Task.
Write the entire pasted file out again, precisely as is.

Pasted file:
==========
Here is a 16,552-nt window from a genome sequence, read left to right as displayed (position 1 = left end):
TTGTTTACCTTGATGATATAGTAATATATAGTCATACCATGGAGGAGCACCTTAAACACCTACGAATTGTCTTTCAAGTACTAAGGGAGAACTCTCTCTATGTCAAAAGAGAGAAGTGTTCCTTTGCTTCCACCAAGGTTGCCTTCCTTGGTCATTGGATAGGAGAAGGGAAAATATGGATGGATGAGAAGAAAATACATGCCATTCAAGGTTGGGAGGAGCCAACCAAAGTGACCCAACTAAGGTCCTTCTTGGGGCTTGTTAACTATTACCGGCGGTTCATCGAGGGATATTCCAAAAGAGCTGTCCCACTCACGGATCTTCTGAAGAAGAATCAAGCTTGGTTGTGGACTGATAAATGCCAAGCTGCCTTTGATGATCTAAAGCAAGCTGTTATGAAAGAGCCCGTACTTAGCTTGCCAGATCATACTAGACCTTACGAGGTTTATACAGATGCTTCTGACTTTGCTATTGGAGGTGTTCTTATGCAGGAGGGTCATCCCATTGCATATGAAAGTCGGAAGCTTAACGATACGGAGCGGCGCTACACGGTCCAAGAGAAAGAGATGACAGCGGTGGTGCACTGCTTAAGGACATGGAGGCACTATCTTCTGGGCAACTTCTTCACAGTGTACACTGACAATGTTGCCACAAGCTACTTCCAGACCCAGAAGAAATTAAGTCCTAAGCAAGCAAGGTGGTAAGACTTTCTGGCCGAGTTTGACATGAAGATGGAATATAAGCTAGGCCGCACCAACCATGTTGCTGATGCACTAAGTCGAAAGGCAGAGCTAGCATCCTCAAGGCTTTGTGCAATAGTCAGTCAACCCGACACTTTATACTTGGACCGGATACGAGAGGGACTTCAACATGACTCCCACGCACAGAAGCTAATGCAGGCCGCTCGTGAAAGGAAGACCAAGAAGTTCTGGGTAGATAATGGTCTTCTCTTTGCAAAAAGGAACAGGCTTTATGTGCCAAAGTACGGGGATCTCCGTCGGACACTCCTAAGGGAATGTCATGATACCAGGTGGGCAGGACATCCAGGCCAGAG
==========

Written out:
Here is a 16,552-nt window from a genome sequence, read left to right as displayed (position 1 = left end):
TTGTTTACCTTGATGATATAGTAATATATAGTCATACCATGGAGGAGCACCTTAAACACCTACGAATTGTCTTTCAAGTACTAAGGGAGAACTCTCTCTATGTCAAAAGAGAGAAGTGTTCCTTTGCTTCCACCAAGGTTGCCTTCCTTGGTCATTGGATAGGAGAAGGGAAAATATGGATGGATGAGAAGAAAATACATGCCATTCAAGGTTGGGAGGAGCCAACCAAAGTGACCCAACTAAGGTCCTTCTTGGGGCTTGTTAACTATTACCGGCGGTTCATCGAGGGATATTCCAAAAGAGCTGTCCCACTCACGGATCTTCTGAAGAAGAATCAAGCTTGGTTGTGGACTGATAAATGCCAAGCTGCCTTTGATGATCTAAAGCAAGCTGTTATGAAAGAGCCCGTACTTAGCTTGCCAGATCATACTAGACCTTACGAGGTTTATACAGATGCTTCTGACTTTGCTATTGGAGGTGTTCTTATGCAGGAGGGTCATCCCATTGCATATGAAAGTCGGAAGCTTAACGATACGGAGCGGCGCTACACGGTCCAAGAGAAAGAGATGACAGCGGTGGTGCACTGCTTAAGGACATGGAGGCACTATCTTCTGGGCAACTTCTTCACAGTGTACACTGACAATGTTGCCACAAGCTACTTCCAGACCCAGAAGAAATTAAGTCCTAAGCAAGCAAGGTGGTAAGACTTTCTGGCCGAGTTTGACATGAAGATGGAATATAAGCTAGGCCGCACCAACCATGTTGCTGATGCACTAAGTCGAAAGGCAGAGCTAGCATCCTCAAGGCTTTGTGCAATAGTCAGTCAACCCGACACTTTATACTTGGACCGGATACGAGAGGGACTTCAACATGACTCCCACGCACAGAAGCTAATGCAGGCCGCTCGTGAAAGGAAGACCAAGAAGTTCTGGGTAGATAATGGTCTTCTCTTTGCAAAAAGGAACAGGCTTTATGTGCCAAAGTACGGGGATCTCCGTCGGACACTCCTAAGGGAATGTCATGATACCAGGTGGGCAGGACATCCAGGCCAGAG